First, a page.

Krishnamoorthi is part of the other audience for Mueller’s testimony: the Democrats on Capitol Hill who have not yet called for impeachment. He told me he’s fully prepared to change his stance after tomorrow. “I’m keeping my mind wide open to what he has to say, because it’s that important,” Krishnamoorthi said. Representative Ro Khanna of California, who also hasn’t called for impeachment and isn’t on either committee, told me he wants his colleagues to ask two key questions so that he can better understand Mueller’s decision making. Democrats “need to ask Mueller in multiple ways whether he would have indicted the president if it weren’t for the president’s office,” he said, “or whether he anticipates that the evidence is sufficient that the president may face criminal proceedings [after] his time in office.” Either of those admissions “would be explosive” for him and for other persuadable viewers, Khanna said.

Mueller, though, has given no signal that he intends to reveal new information. He showed great reluctance to appear before Congress. He’s pledged to stick to the contents of his report, saying in his May statement to the press that “any testimony from this office would not go beyond” those findings. And congressional aides who have reviewed Mueller’s past Hill appearances to prepare for tomorrow’s questioning are expecting more one-word answers than game-changing admissions.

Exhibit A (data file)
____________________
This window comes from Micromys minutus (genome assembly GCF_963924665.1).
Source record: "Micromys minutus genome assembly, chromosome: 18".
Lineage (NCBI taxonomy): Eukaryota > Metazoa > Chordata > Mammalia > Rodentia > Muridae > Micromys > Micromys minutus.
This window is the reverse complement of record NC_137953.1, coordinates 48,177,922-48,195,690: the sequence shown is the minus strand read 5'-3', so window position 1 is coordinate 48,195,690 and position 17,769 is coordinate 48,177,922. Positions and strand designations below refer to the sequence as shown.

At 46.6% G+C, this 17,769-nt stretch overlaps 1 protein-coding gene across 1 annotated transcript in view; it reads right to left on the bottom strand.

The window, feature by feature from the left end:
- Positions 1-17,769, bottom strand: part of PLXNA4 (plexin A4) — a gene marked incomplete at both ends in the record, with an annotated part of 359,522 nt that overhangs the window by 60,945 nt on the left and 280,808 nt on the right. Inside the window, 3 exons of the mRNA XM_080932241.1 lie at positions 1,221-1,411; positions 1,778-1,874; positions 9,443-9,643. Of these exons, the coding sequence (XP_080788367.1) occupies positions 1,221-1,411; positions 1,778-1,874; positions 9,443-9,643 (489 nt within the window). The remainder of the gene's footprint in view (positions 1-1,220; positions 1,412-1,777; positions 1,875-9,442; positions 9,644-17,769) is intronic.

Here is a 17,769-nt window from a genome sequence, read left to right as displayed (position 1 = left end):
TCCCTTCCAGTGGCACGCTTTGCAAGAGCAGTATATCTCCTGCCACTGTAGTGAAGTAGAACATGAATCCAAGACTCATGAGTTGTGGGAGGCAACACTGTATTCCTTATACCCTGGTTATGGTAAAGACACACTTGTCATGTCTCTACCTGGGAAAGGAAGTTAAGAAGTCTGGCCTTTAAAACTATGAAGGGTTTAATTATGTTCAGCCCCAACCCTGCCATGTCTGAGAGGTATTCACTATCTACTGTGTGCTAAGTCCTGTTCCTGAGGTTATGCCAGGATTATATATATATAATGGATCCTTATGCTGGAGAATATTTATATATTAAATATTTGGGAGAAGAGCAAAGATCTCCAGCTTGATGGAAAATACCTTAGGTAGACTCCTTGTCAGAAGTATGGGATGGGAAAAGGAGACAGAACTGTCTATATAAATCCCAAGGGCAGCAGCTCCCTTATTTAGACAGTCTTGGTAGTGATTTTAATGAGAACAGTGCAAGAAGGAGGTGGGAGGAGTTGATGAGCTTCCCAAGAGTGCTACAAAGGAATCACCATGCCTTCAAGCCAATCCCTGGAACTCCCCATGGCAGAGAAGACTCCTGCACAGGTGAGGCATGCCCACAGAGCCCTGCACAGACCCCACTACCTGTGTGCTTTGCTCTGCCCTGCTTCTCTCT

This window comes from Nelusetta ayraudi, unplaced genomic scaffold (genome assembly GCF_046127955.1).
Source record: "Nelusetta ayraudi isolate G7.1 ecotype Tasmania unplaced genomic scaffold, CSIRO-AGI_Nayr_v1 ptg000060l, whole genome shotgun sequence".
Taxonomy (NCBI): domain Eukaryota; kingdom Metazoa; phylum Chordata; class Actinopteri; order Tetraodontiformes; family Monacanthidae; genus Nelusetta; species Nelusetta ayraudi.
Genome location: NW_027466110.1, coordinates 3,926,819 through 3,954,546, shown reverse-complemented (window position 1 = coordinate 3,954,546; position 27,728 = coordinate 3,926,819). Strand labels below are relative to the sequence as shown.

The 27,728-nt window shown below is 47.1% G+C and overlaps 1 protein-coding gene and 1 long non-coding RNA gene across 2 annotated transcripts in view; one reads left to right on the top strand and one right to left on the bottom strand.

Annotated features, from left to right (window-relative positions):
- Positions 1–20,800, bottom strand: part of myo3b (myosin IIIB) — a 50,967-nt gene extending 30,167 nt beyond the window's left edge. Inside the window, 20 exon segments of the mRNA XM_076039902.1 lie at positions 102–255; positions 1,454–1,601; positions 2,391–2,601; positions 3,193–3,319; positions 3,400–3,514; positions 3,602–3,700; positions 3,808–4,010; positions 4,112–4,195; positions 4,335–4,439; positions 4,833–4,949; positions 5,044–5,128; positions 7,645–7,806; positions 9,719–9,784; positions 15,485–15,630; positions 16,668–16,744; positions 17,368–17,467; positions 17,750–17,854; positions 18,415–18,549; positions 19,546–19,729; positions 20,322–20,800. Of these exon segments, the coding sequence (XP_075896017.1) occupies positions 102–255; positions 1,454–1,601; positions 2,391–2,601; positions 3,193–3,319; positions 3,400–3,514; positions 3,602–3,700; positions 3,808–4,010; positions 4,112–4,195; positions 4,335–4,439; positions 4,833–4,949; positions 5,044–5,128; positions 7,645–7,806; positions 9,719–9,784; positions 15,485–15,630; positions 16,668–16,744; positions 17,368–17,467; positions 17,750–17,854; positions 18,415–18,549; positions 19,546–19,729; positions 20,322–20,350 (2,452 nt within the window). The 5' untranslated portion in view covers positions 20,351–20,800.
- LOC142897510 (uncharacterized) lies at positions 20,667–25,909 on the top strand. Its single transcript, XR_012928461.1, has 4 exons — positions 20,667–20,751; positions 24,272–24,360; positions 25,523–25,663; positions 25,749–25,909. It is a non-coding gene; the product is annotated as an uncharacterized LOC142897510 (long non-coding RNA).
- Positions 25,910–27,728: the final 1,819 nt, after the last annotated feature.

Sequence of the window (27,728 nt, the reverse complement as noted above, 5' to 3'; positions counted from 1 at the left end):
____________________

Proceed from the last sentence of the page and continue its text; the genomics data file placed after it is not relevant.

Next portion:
It’s very possible, in other words, that Democrats will end up holding two relatively uneventful hearings tomorrow, with committee members asking open-ended questions and Mueller offering unenthusiastic, staccato responses. Such a performance would leave Democrats back right where they started on impeachment—with no clear path forward in sight—and give Trump even more room to accuse Democrats of wasting time on a fishing expedition.

Given these liabilities—and with national support for impeachment potentially waning, according to one recent poll—some Democrats think it’s best for their party to view tomorrow’s events simply as a way to educate voters on the president ahead of the 2020 election.

“Getting the truth out is the most important thing,” Representative Sean Patrick Maloney of New York told me. He’s another member of the Intelligence Committee who hasn’t yet called for Trump’s removal. “If it becomes impeachment, so be it,” he said. “If it becomes information for the American people to cast an informed ballot next year, then that works for me, too.”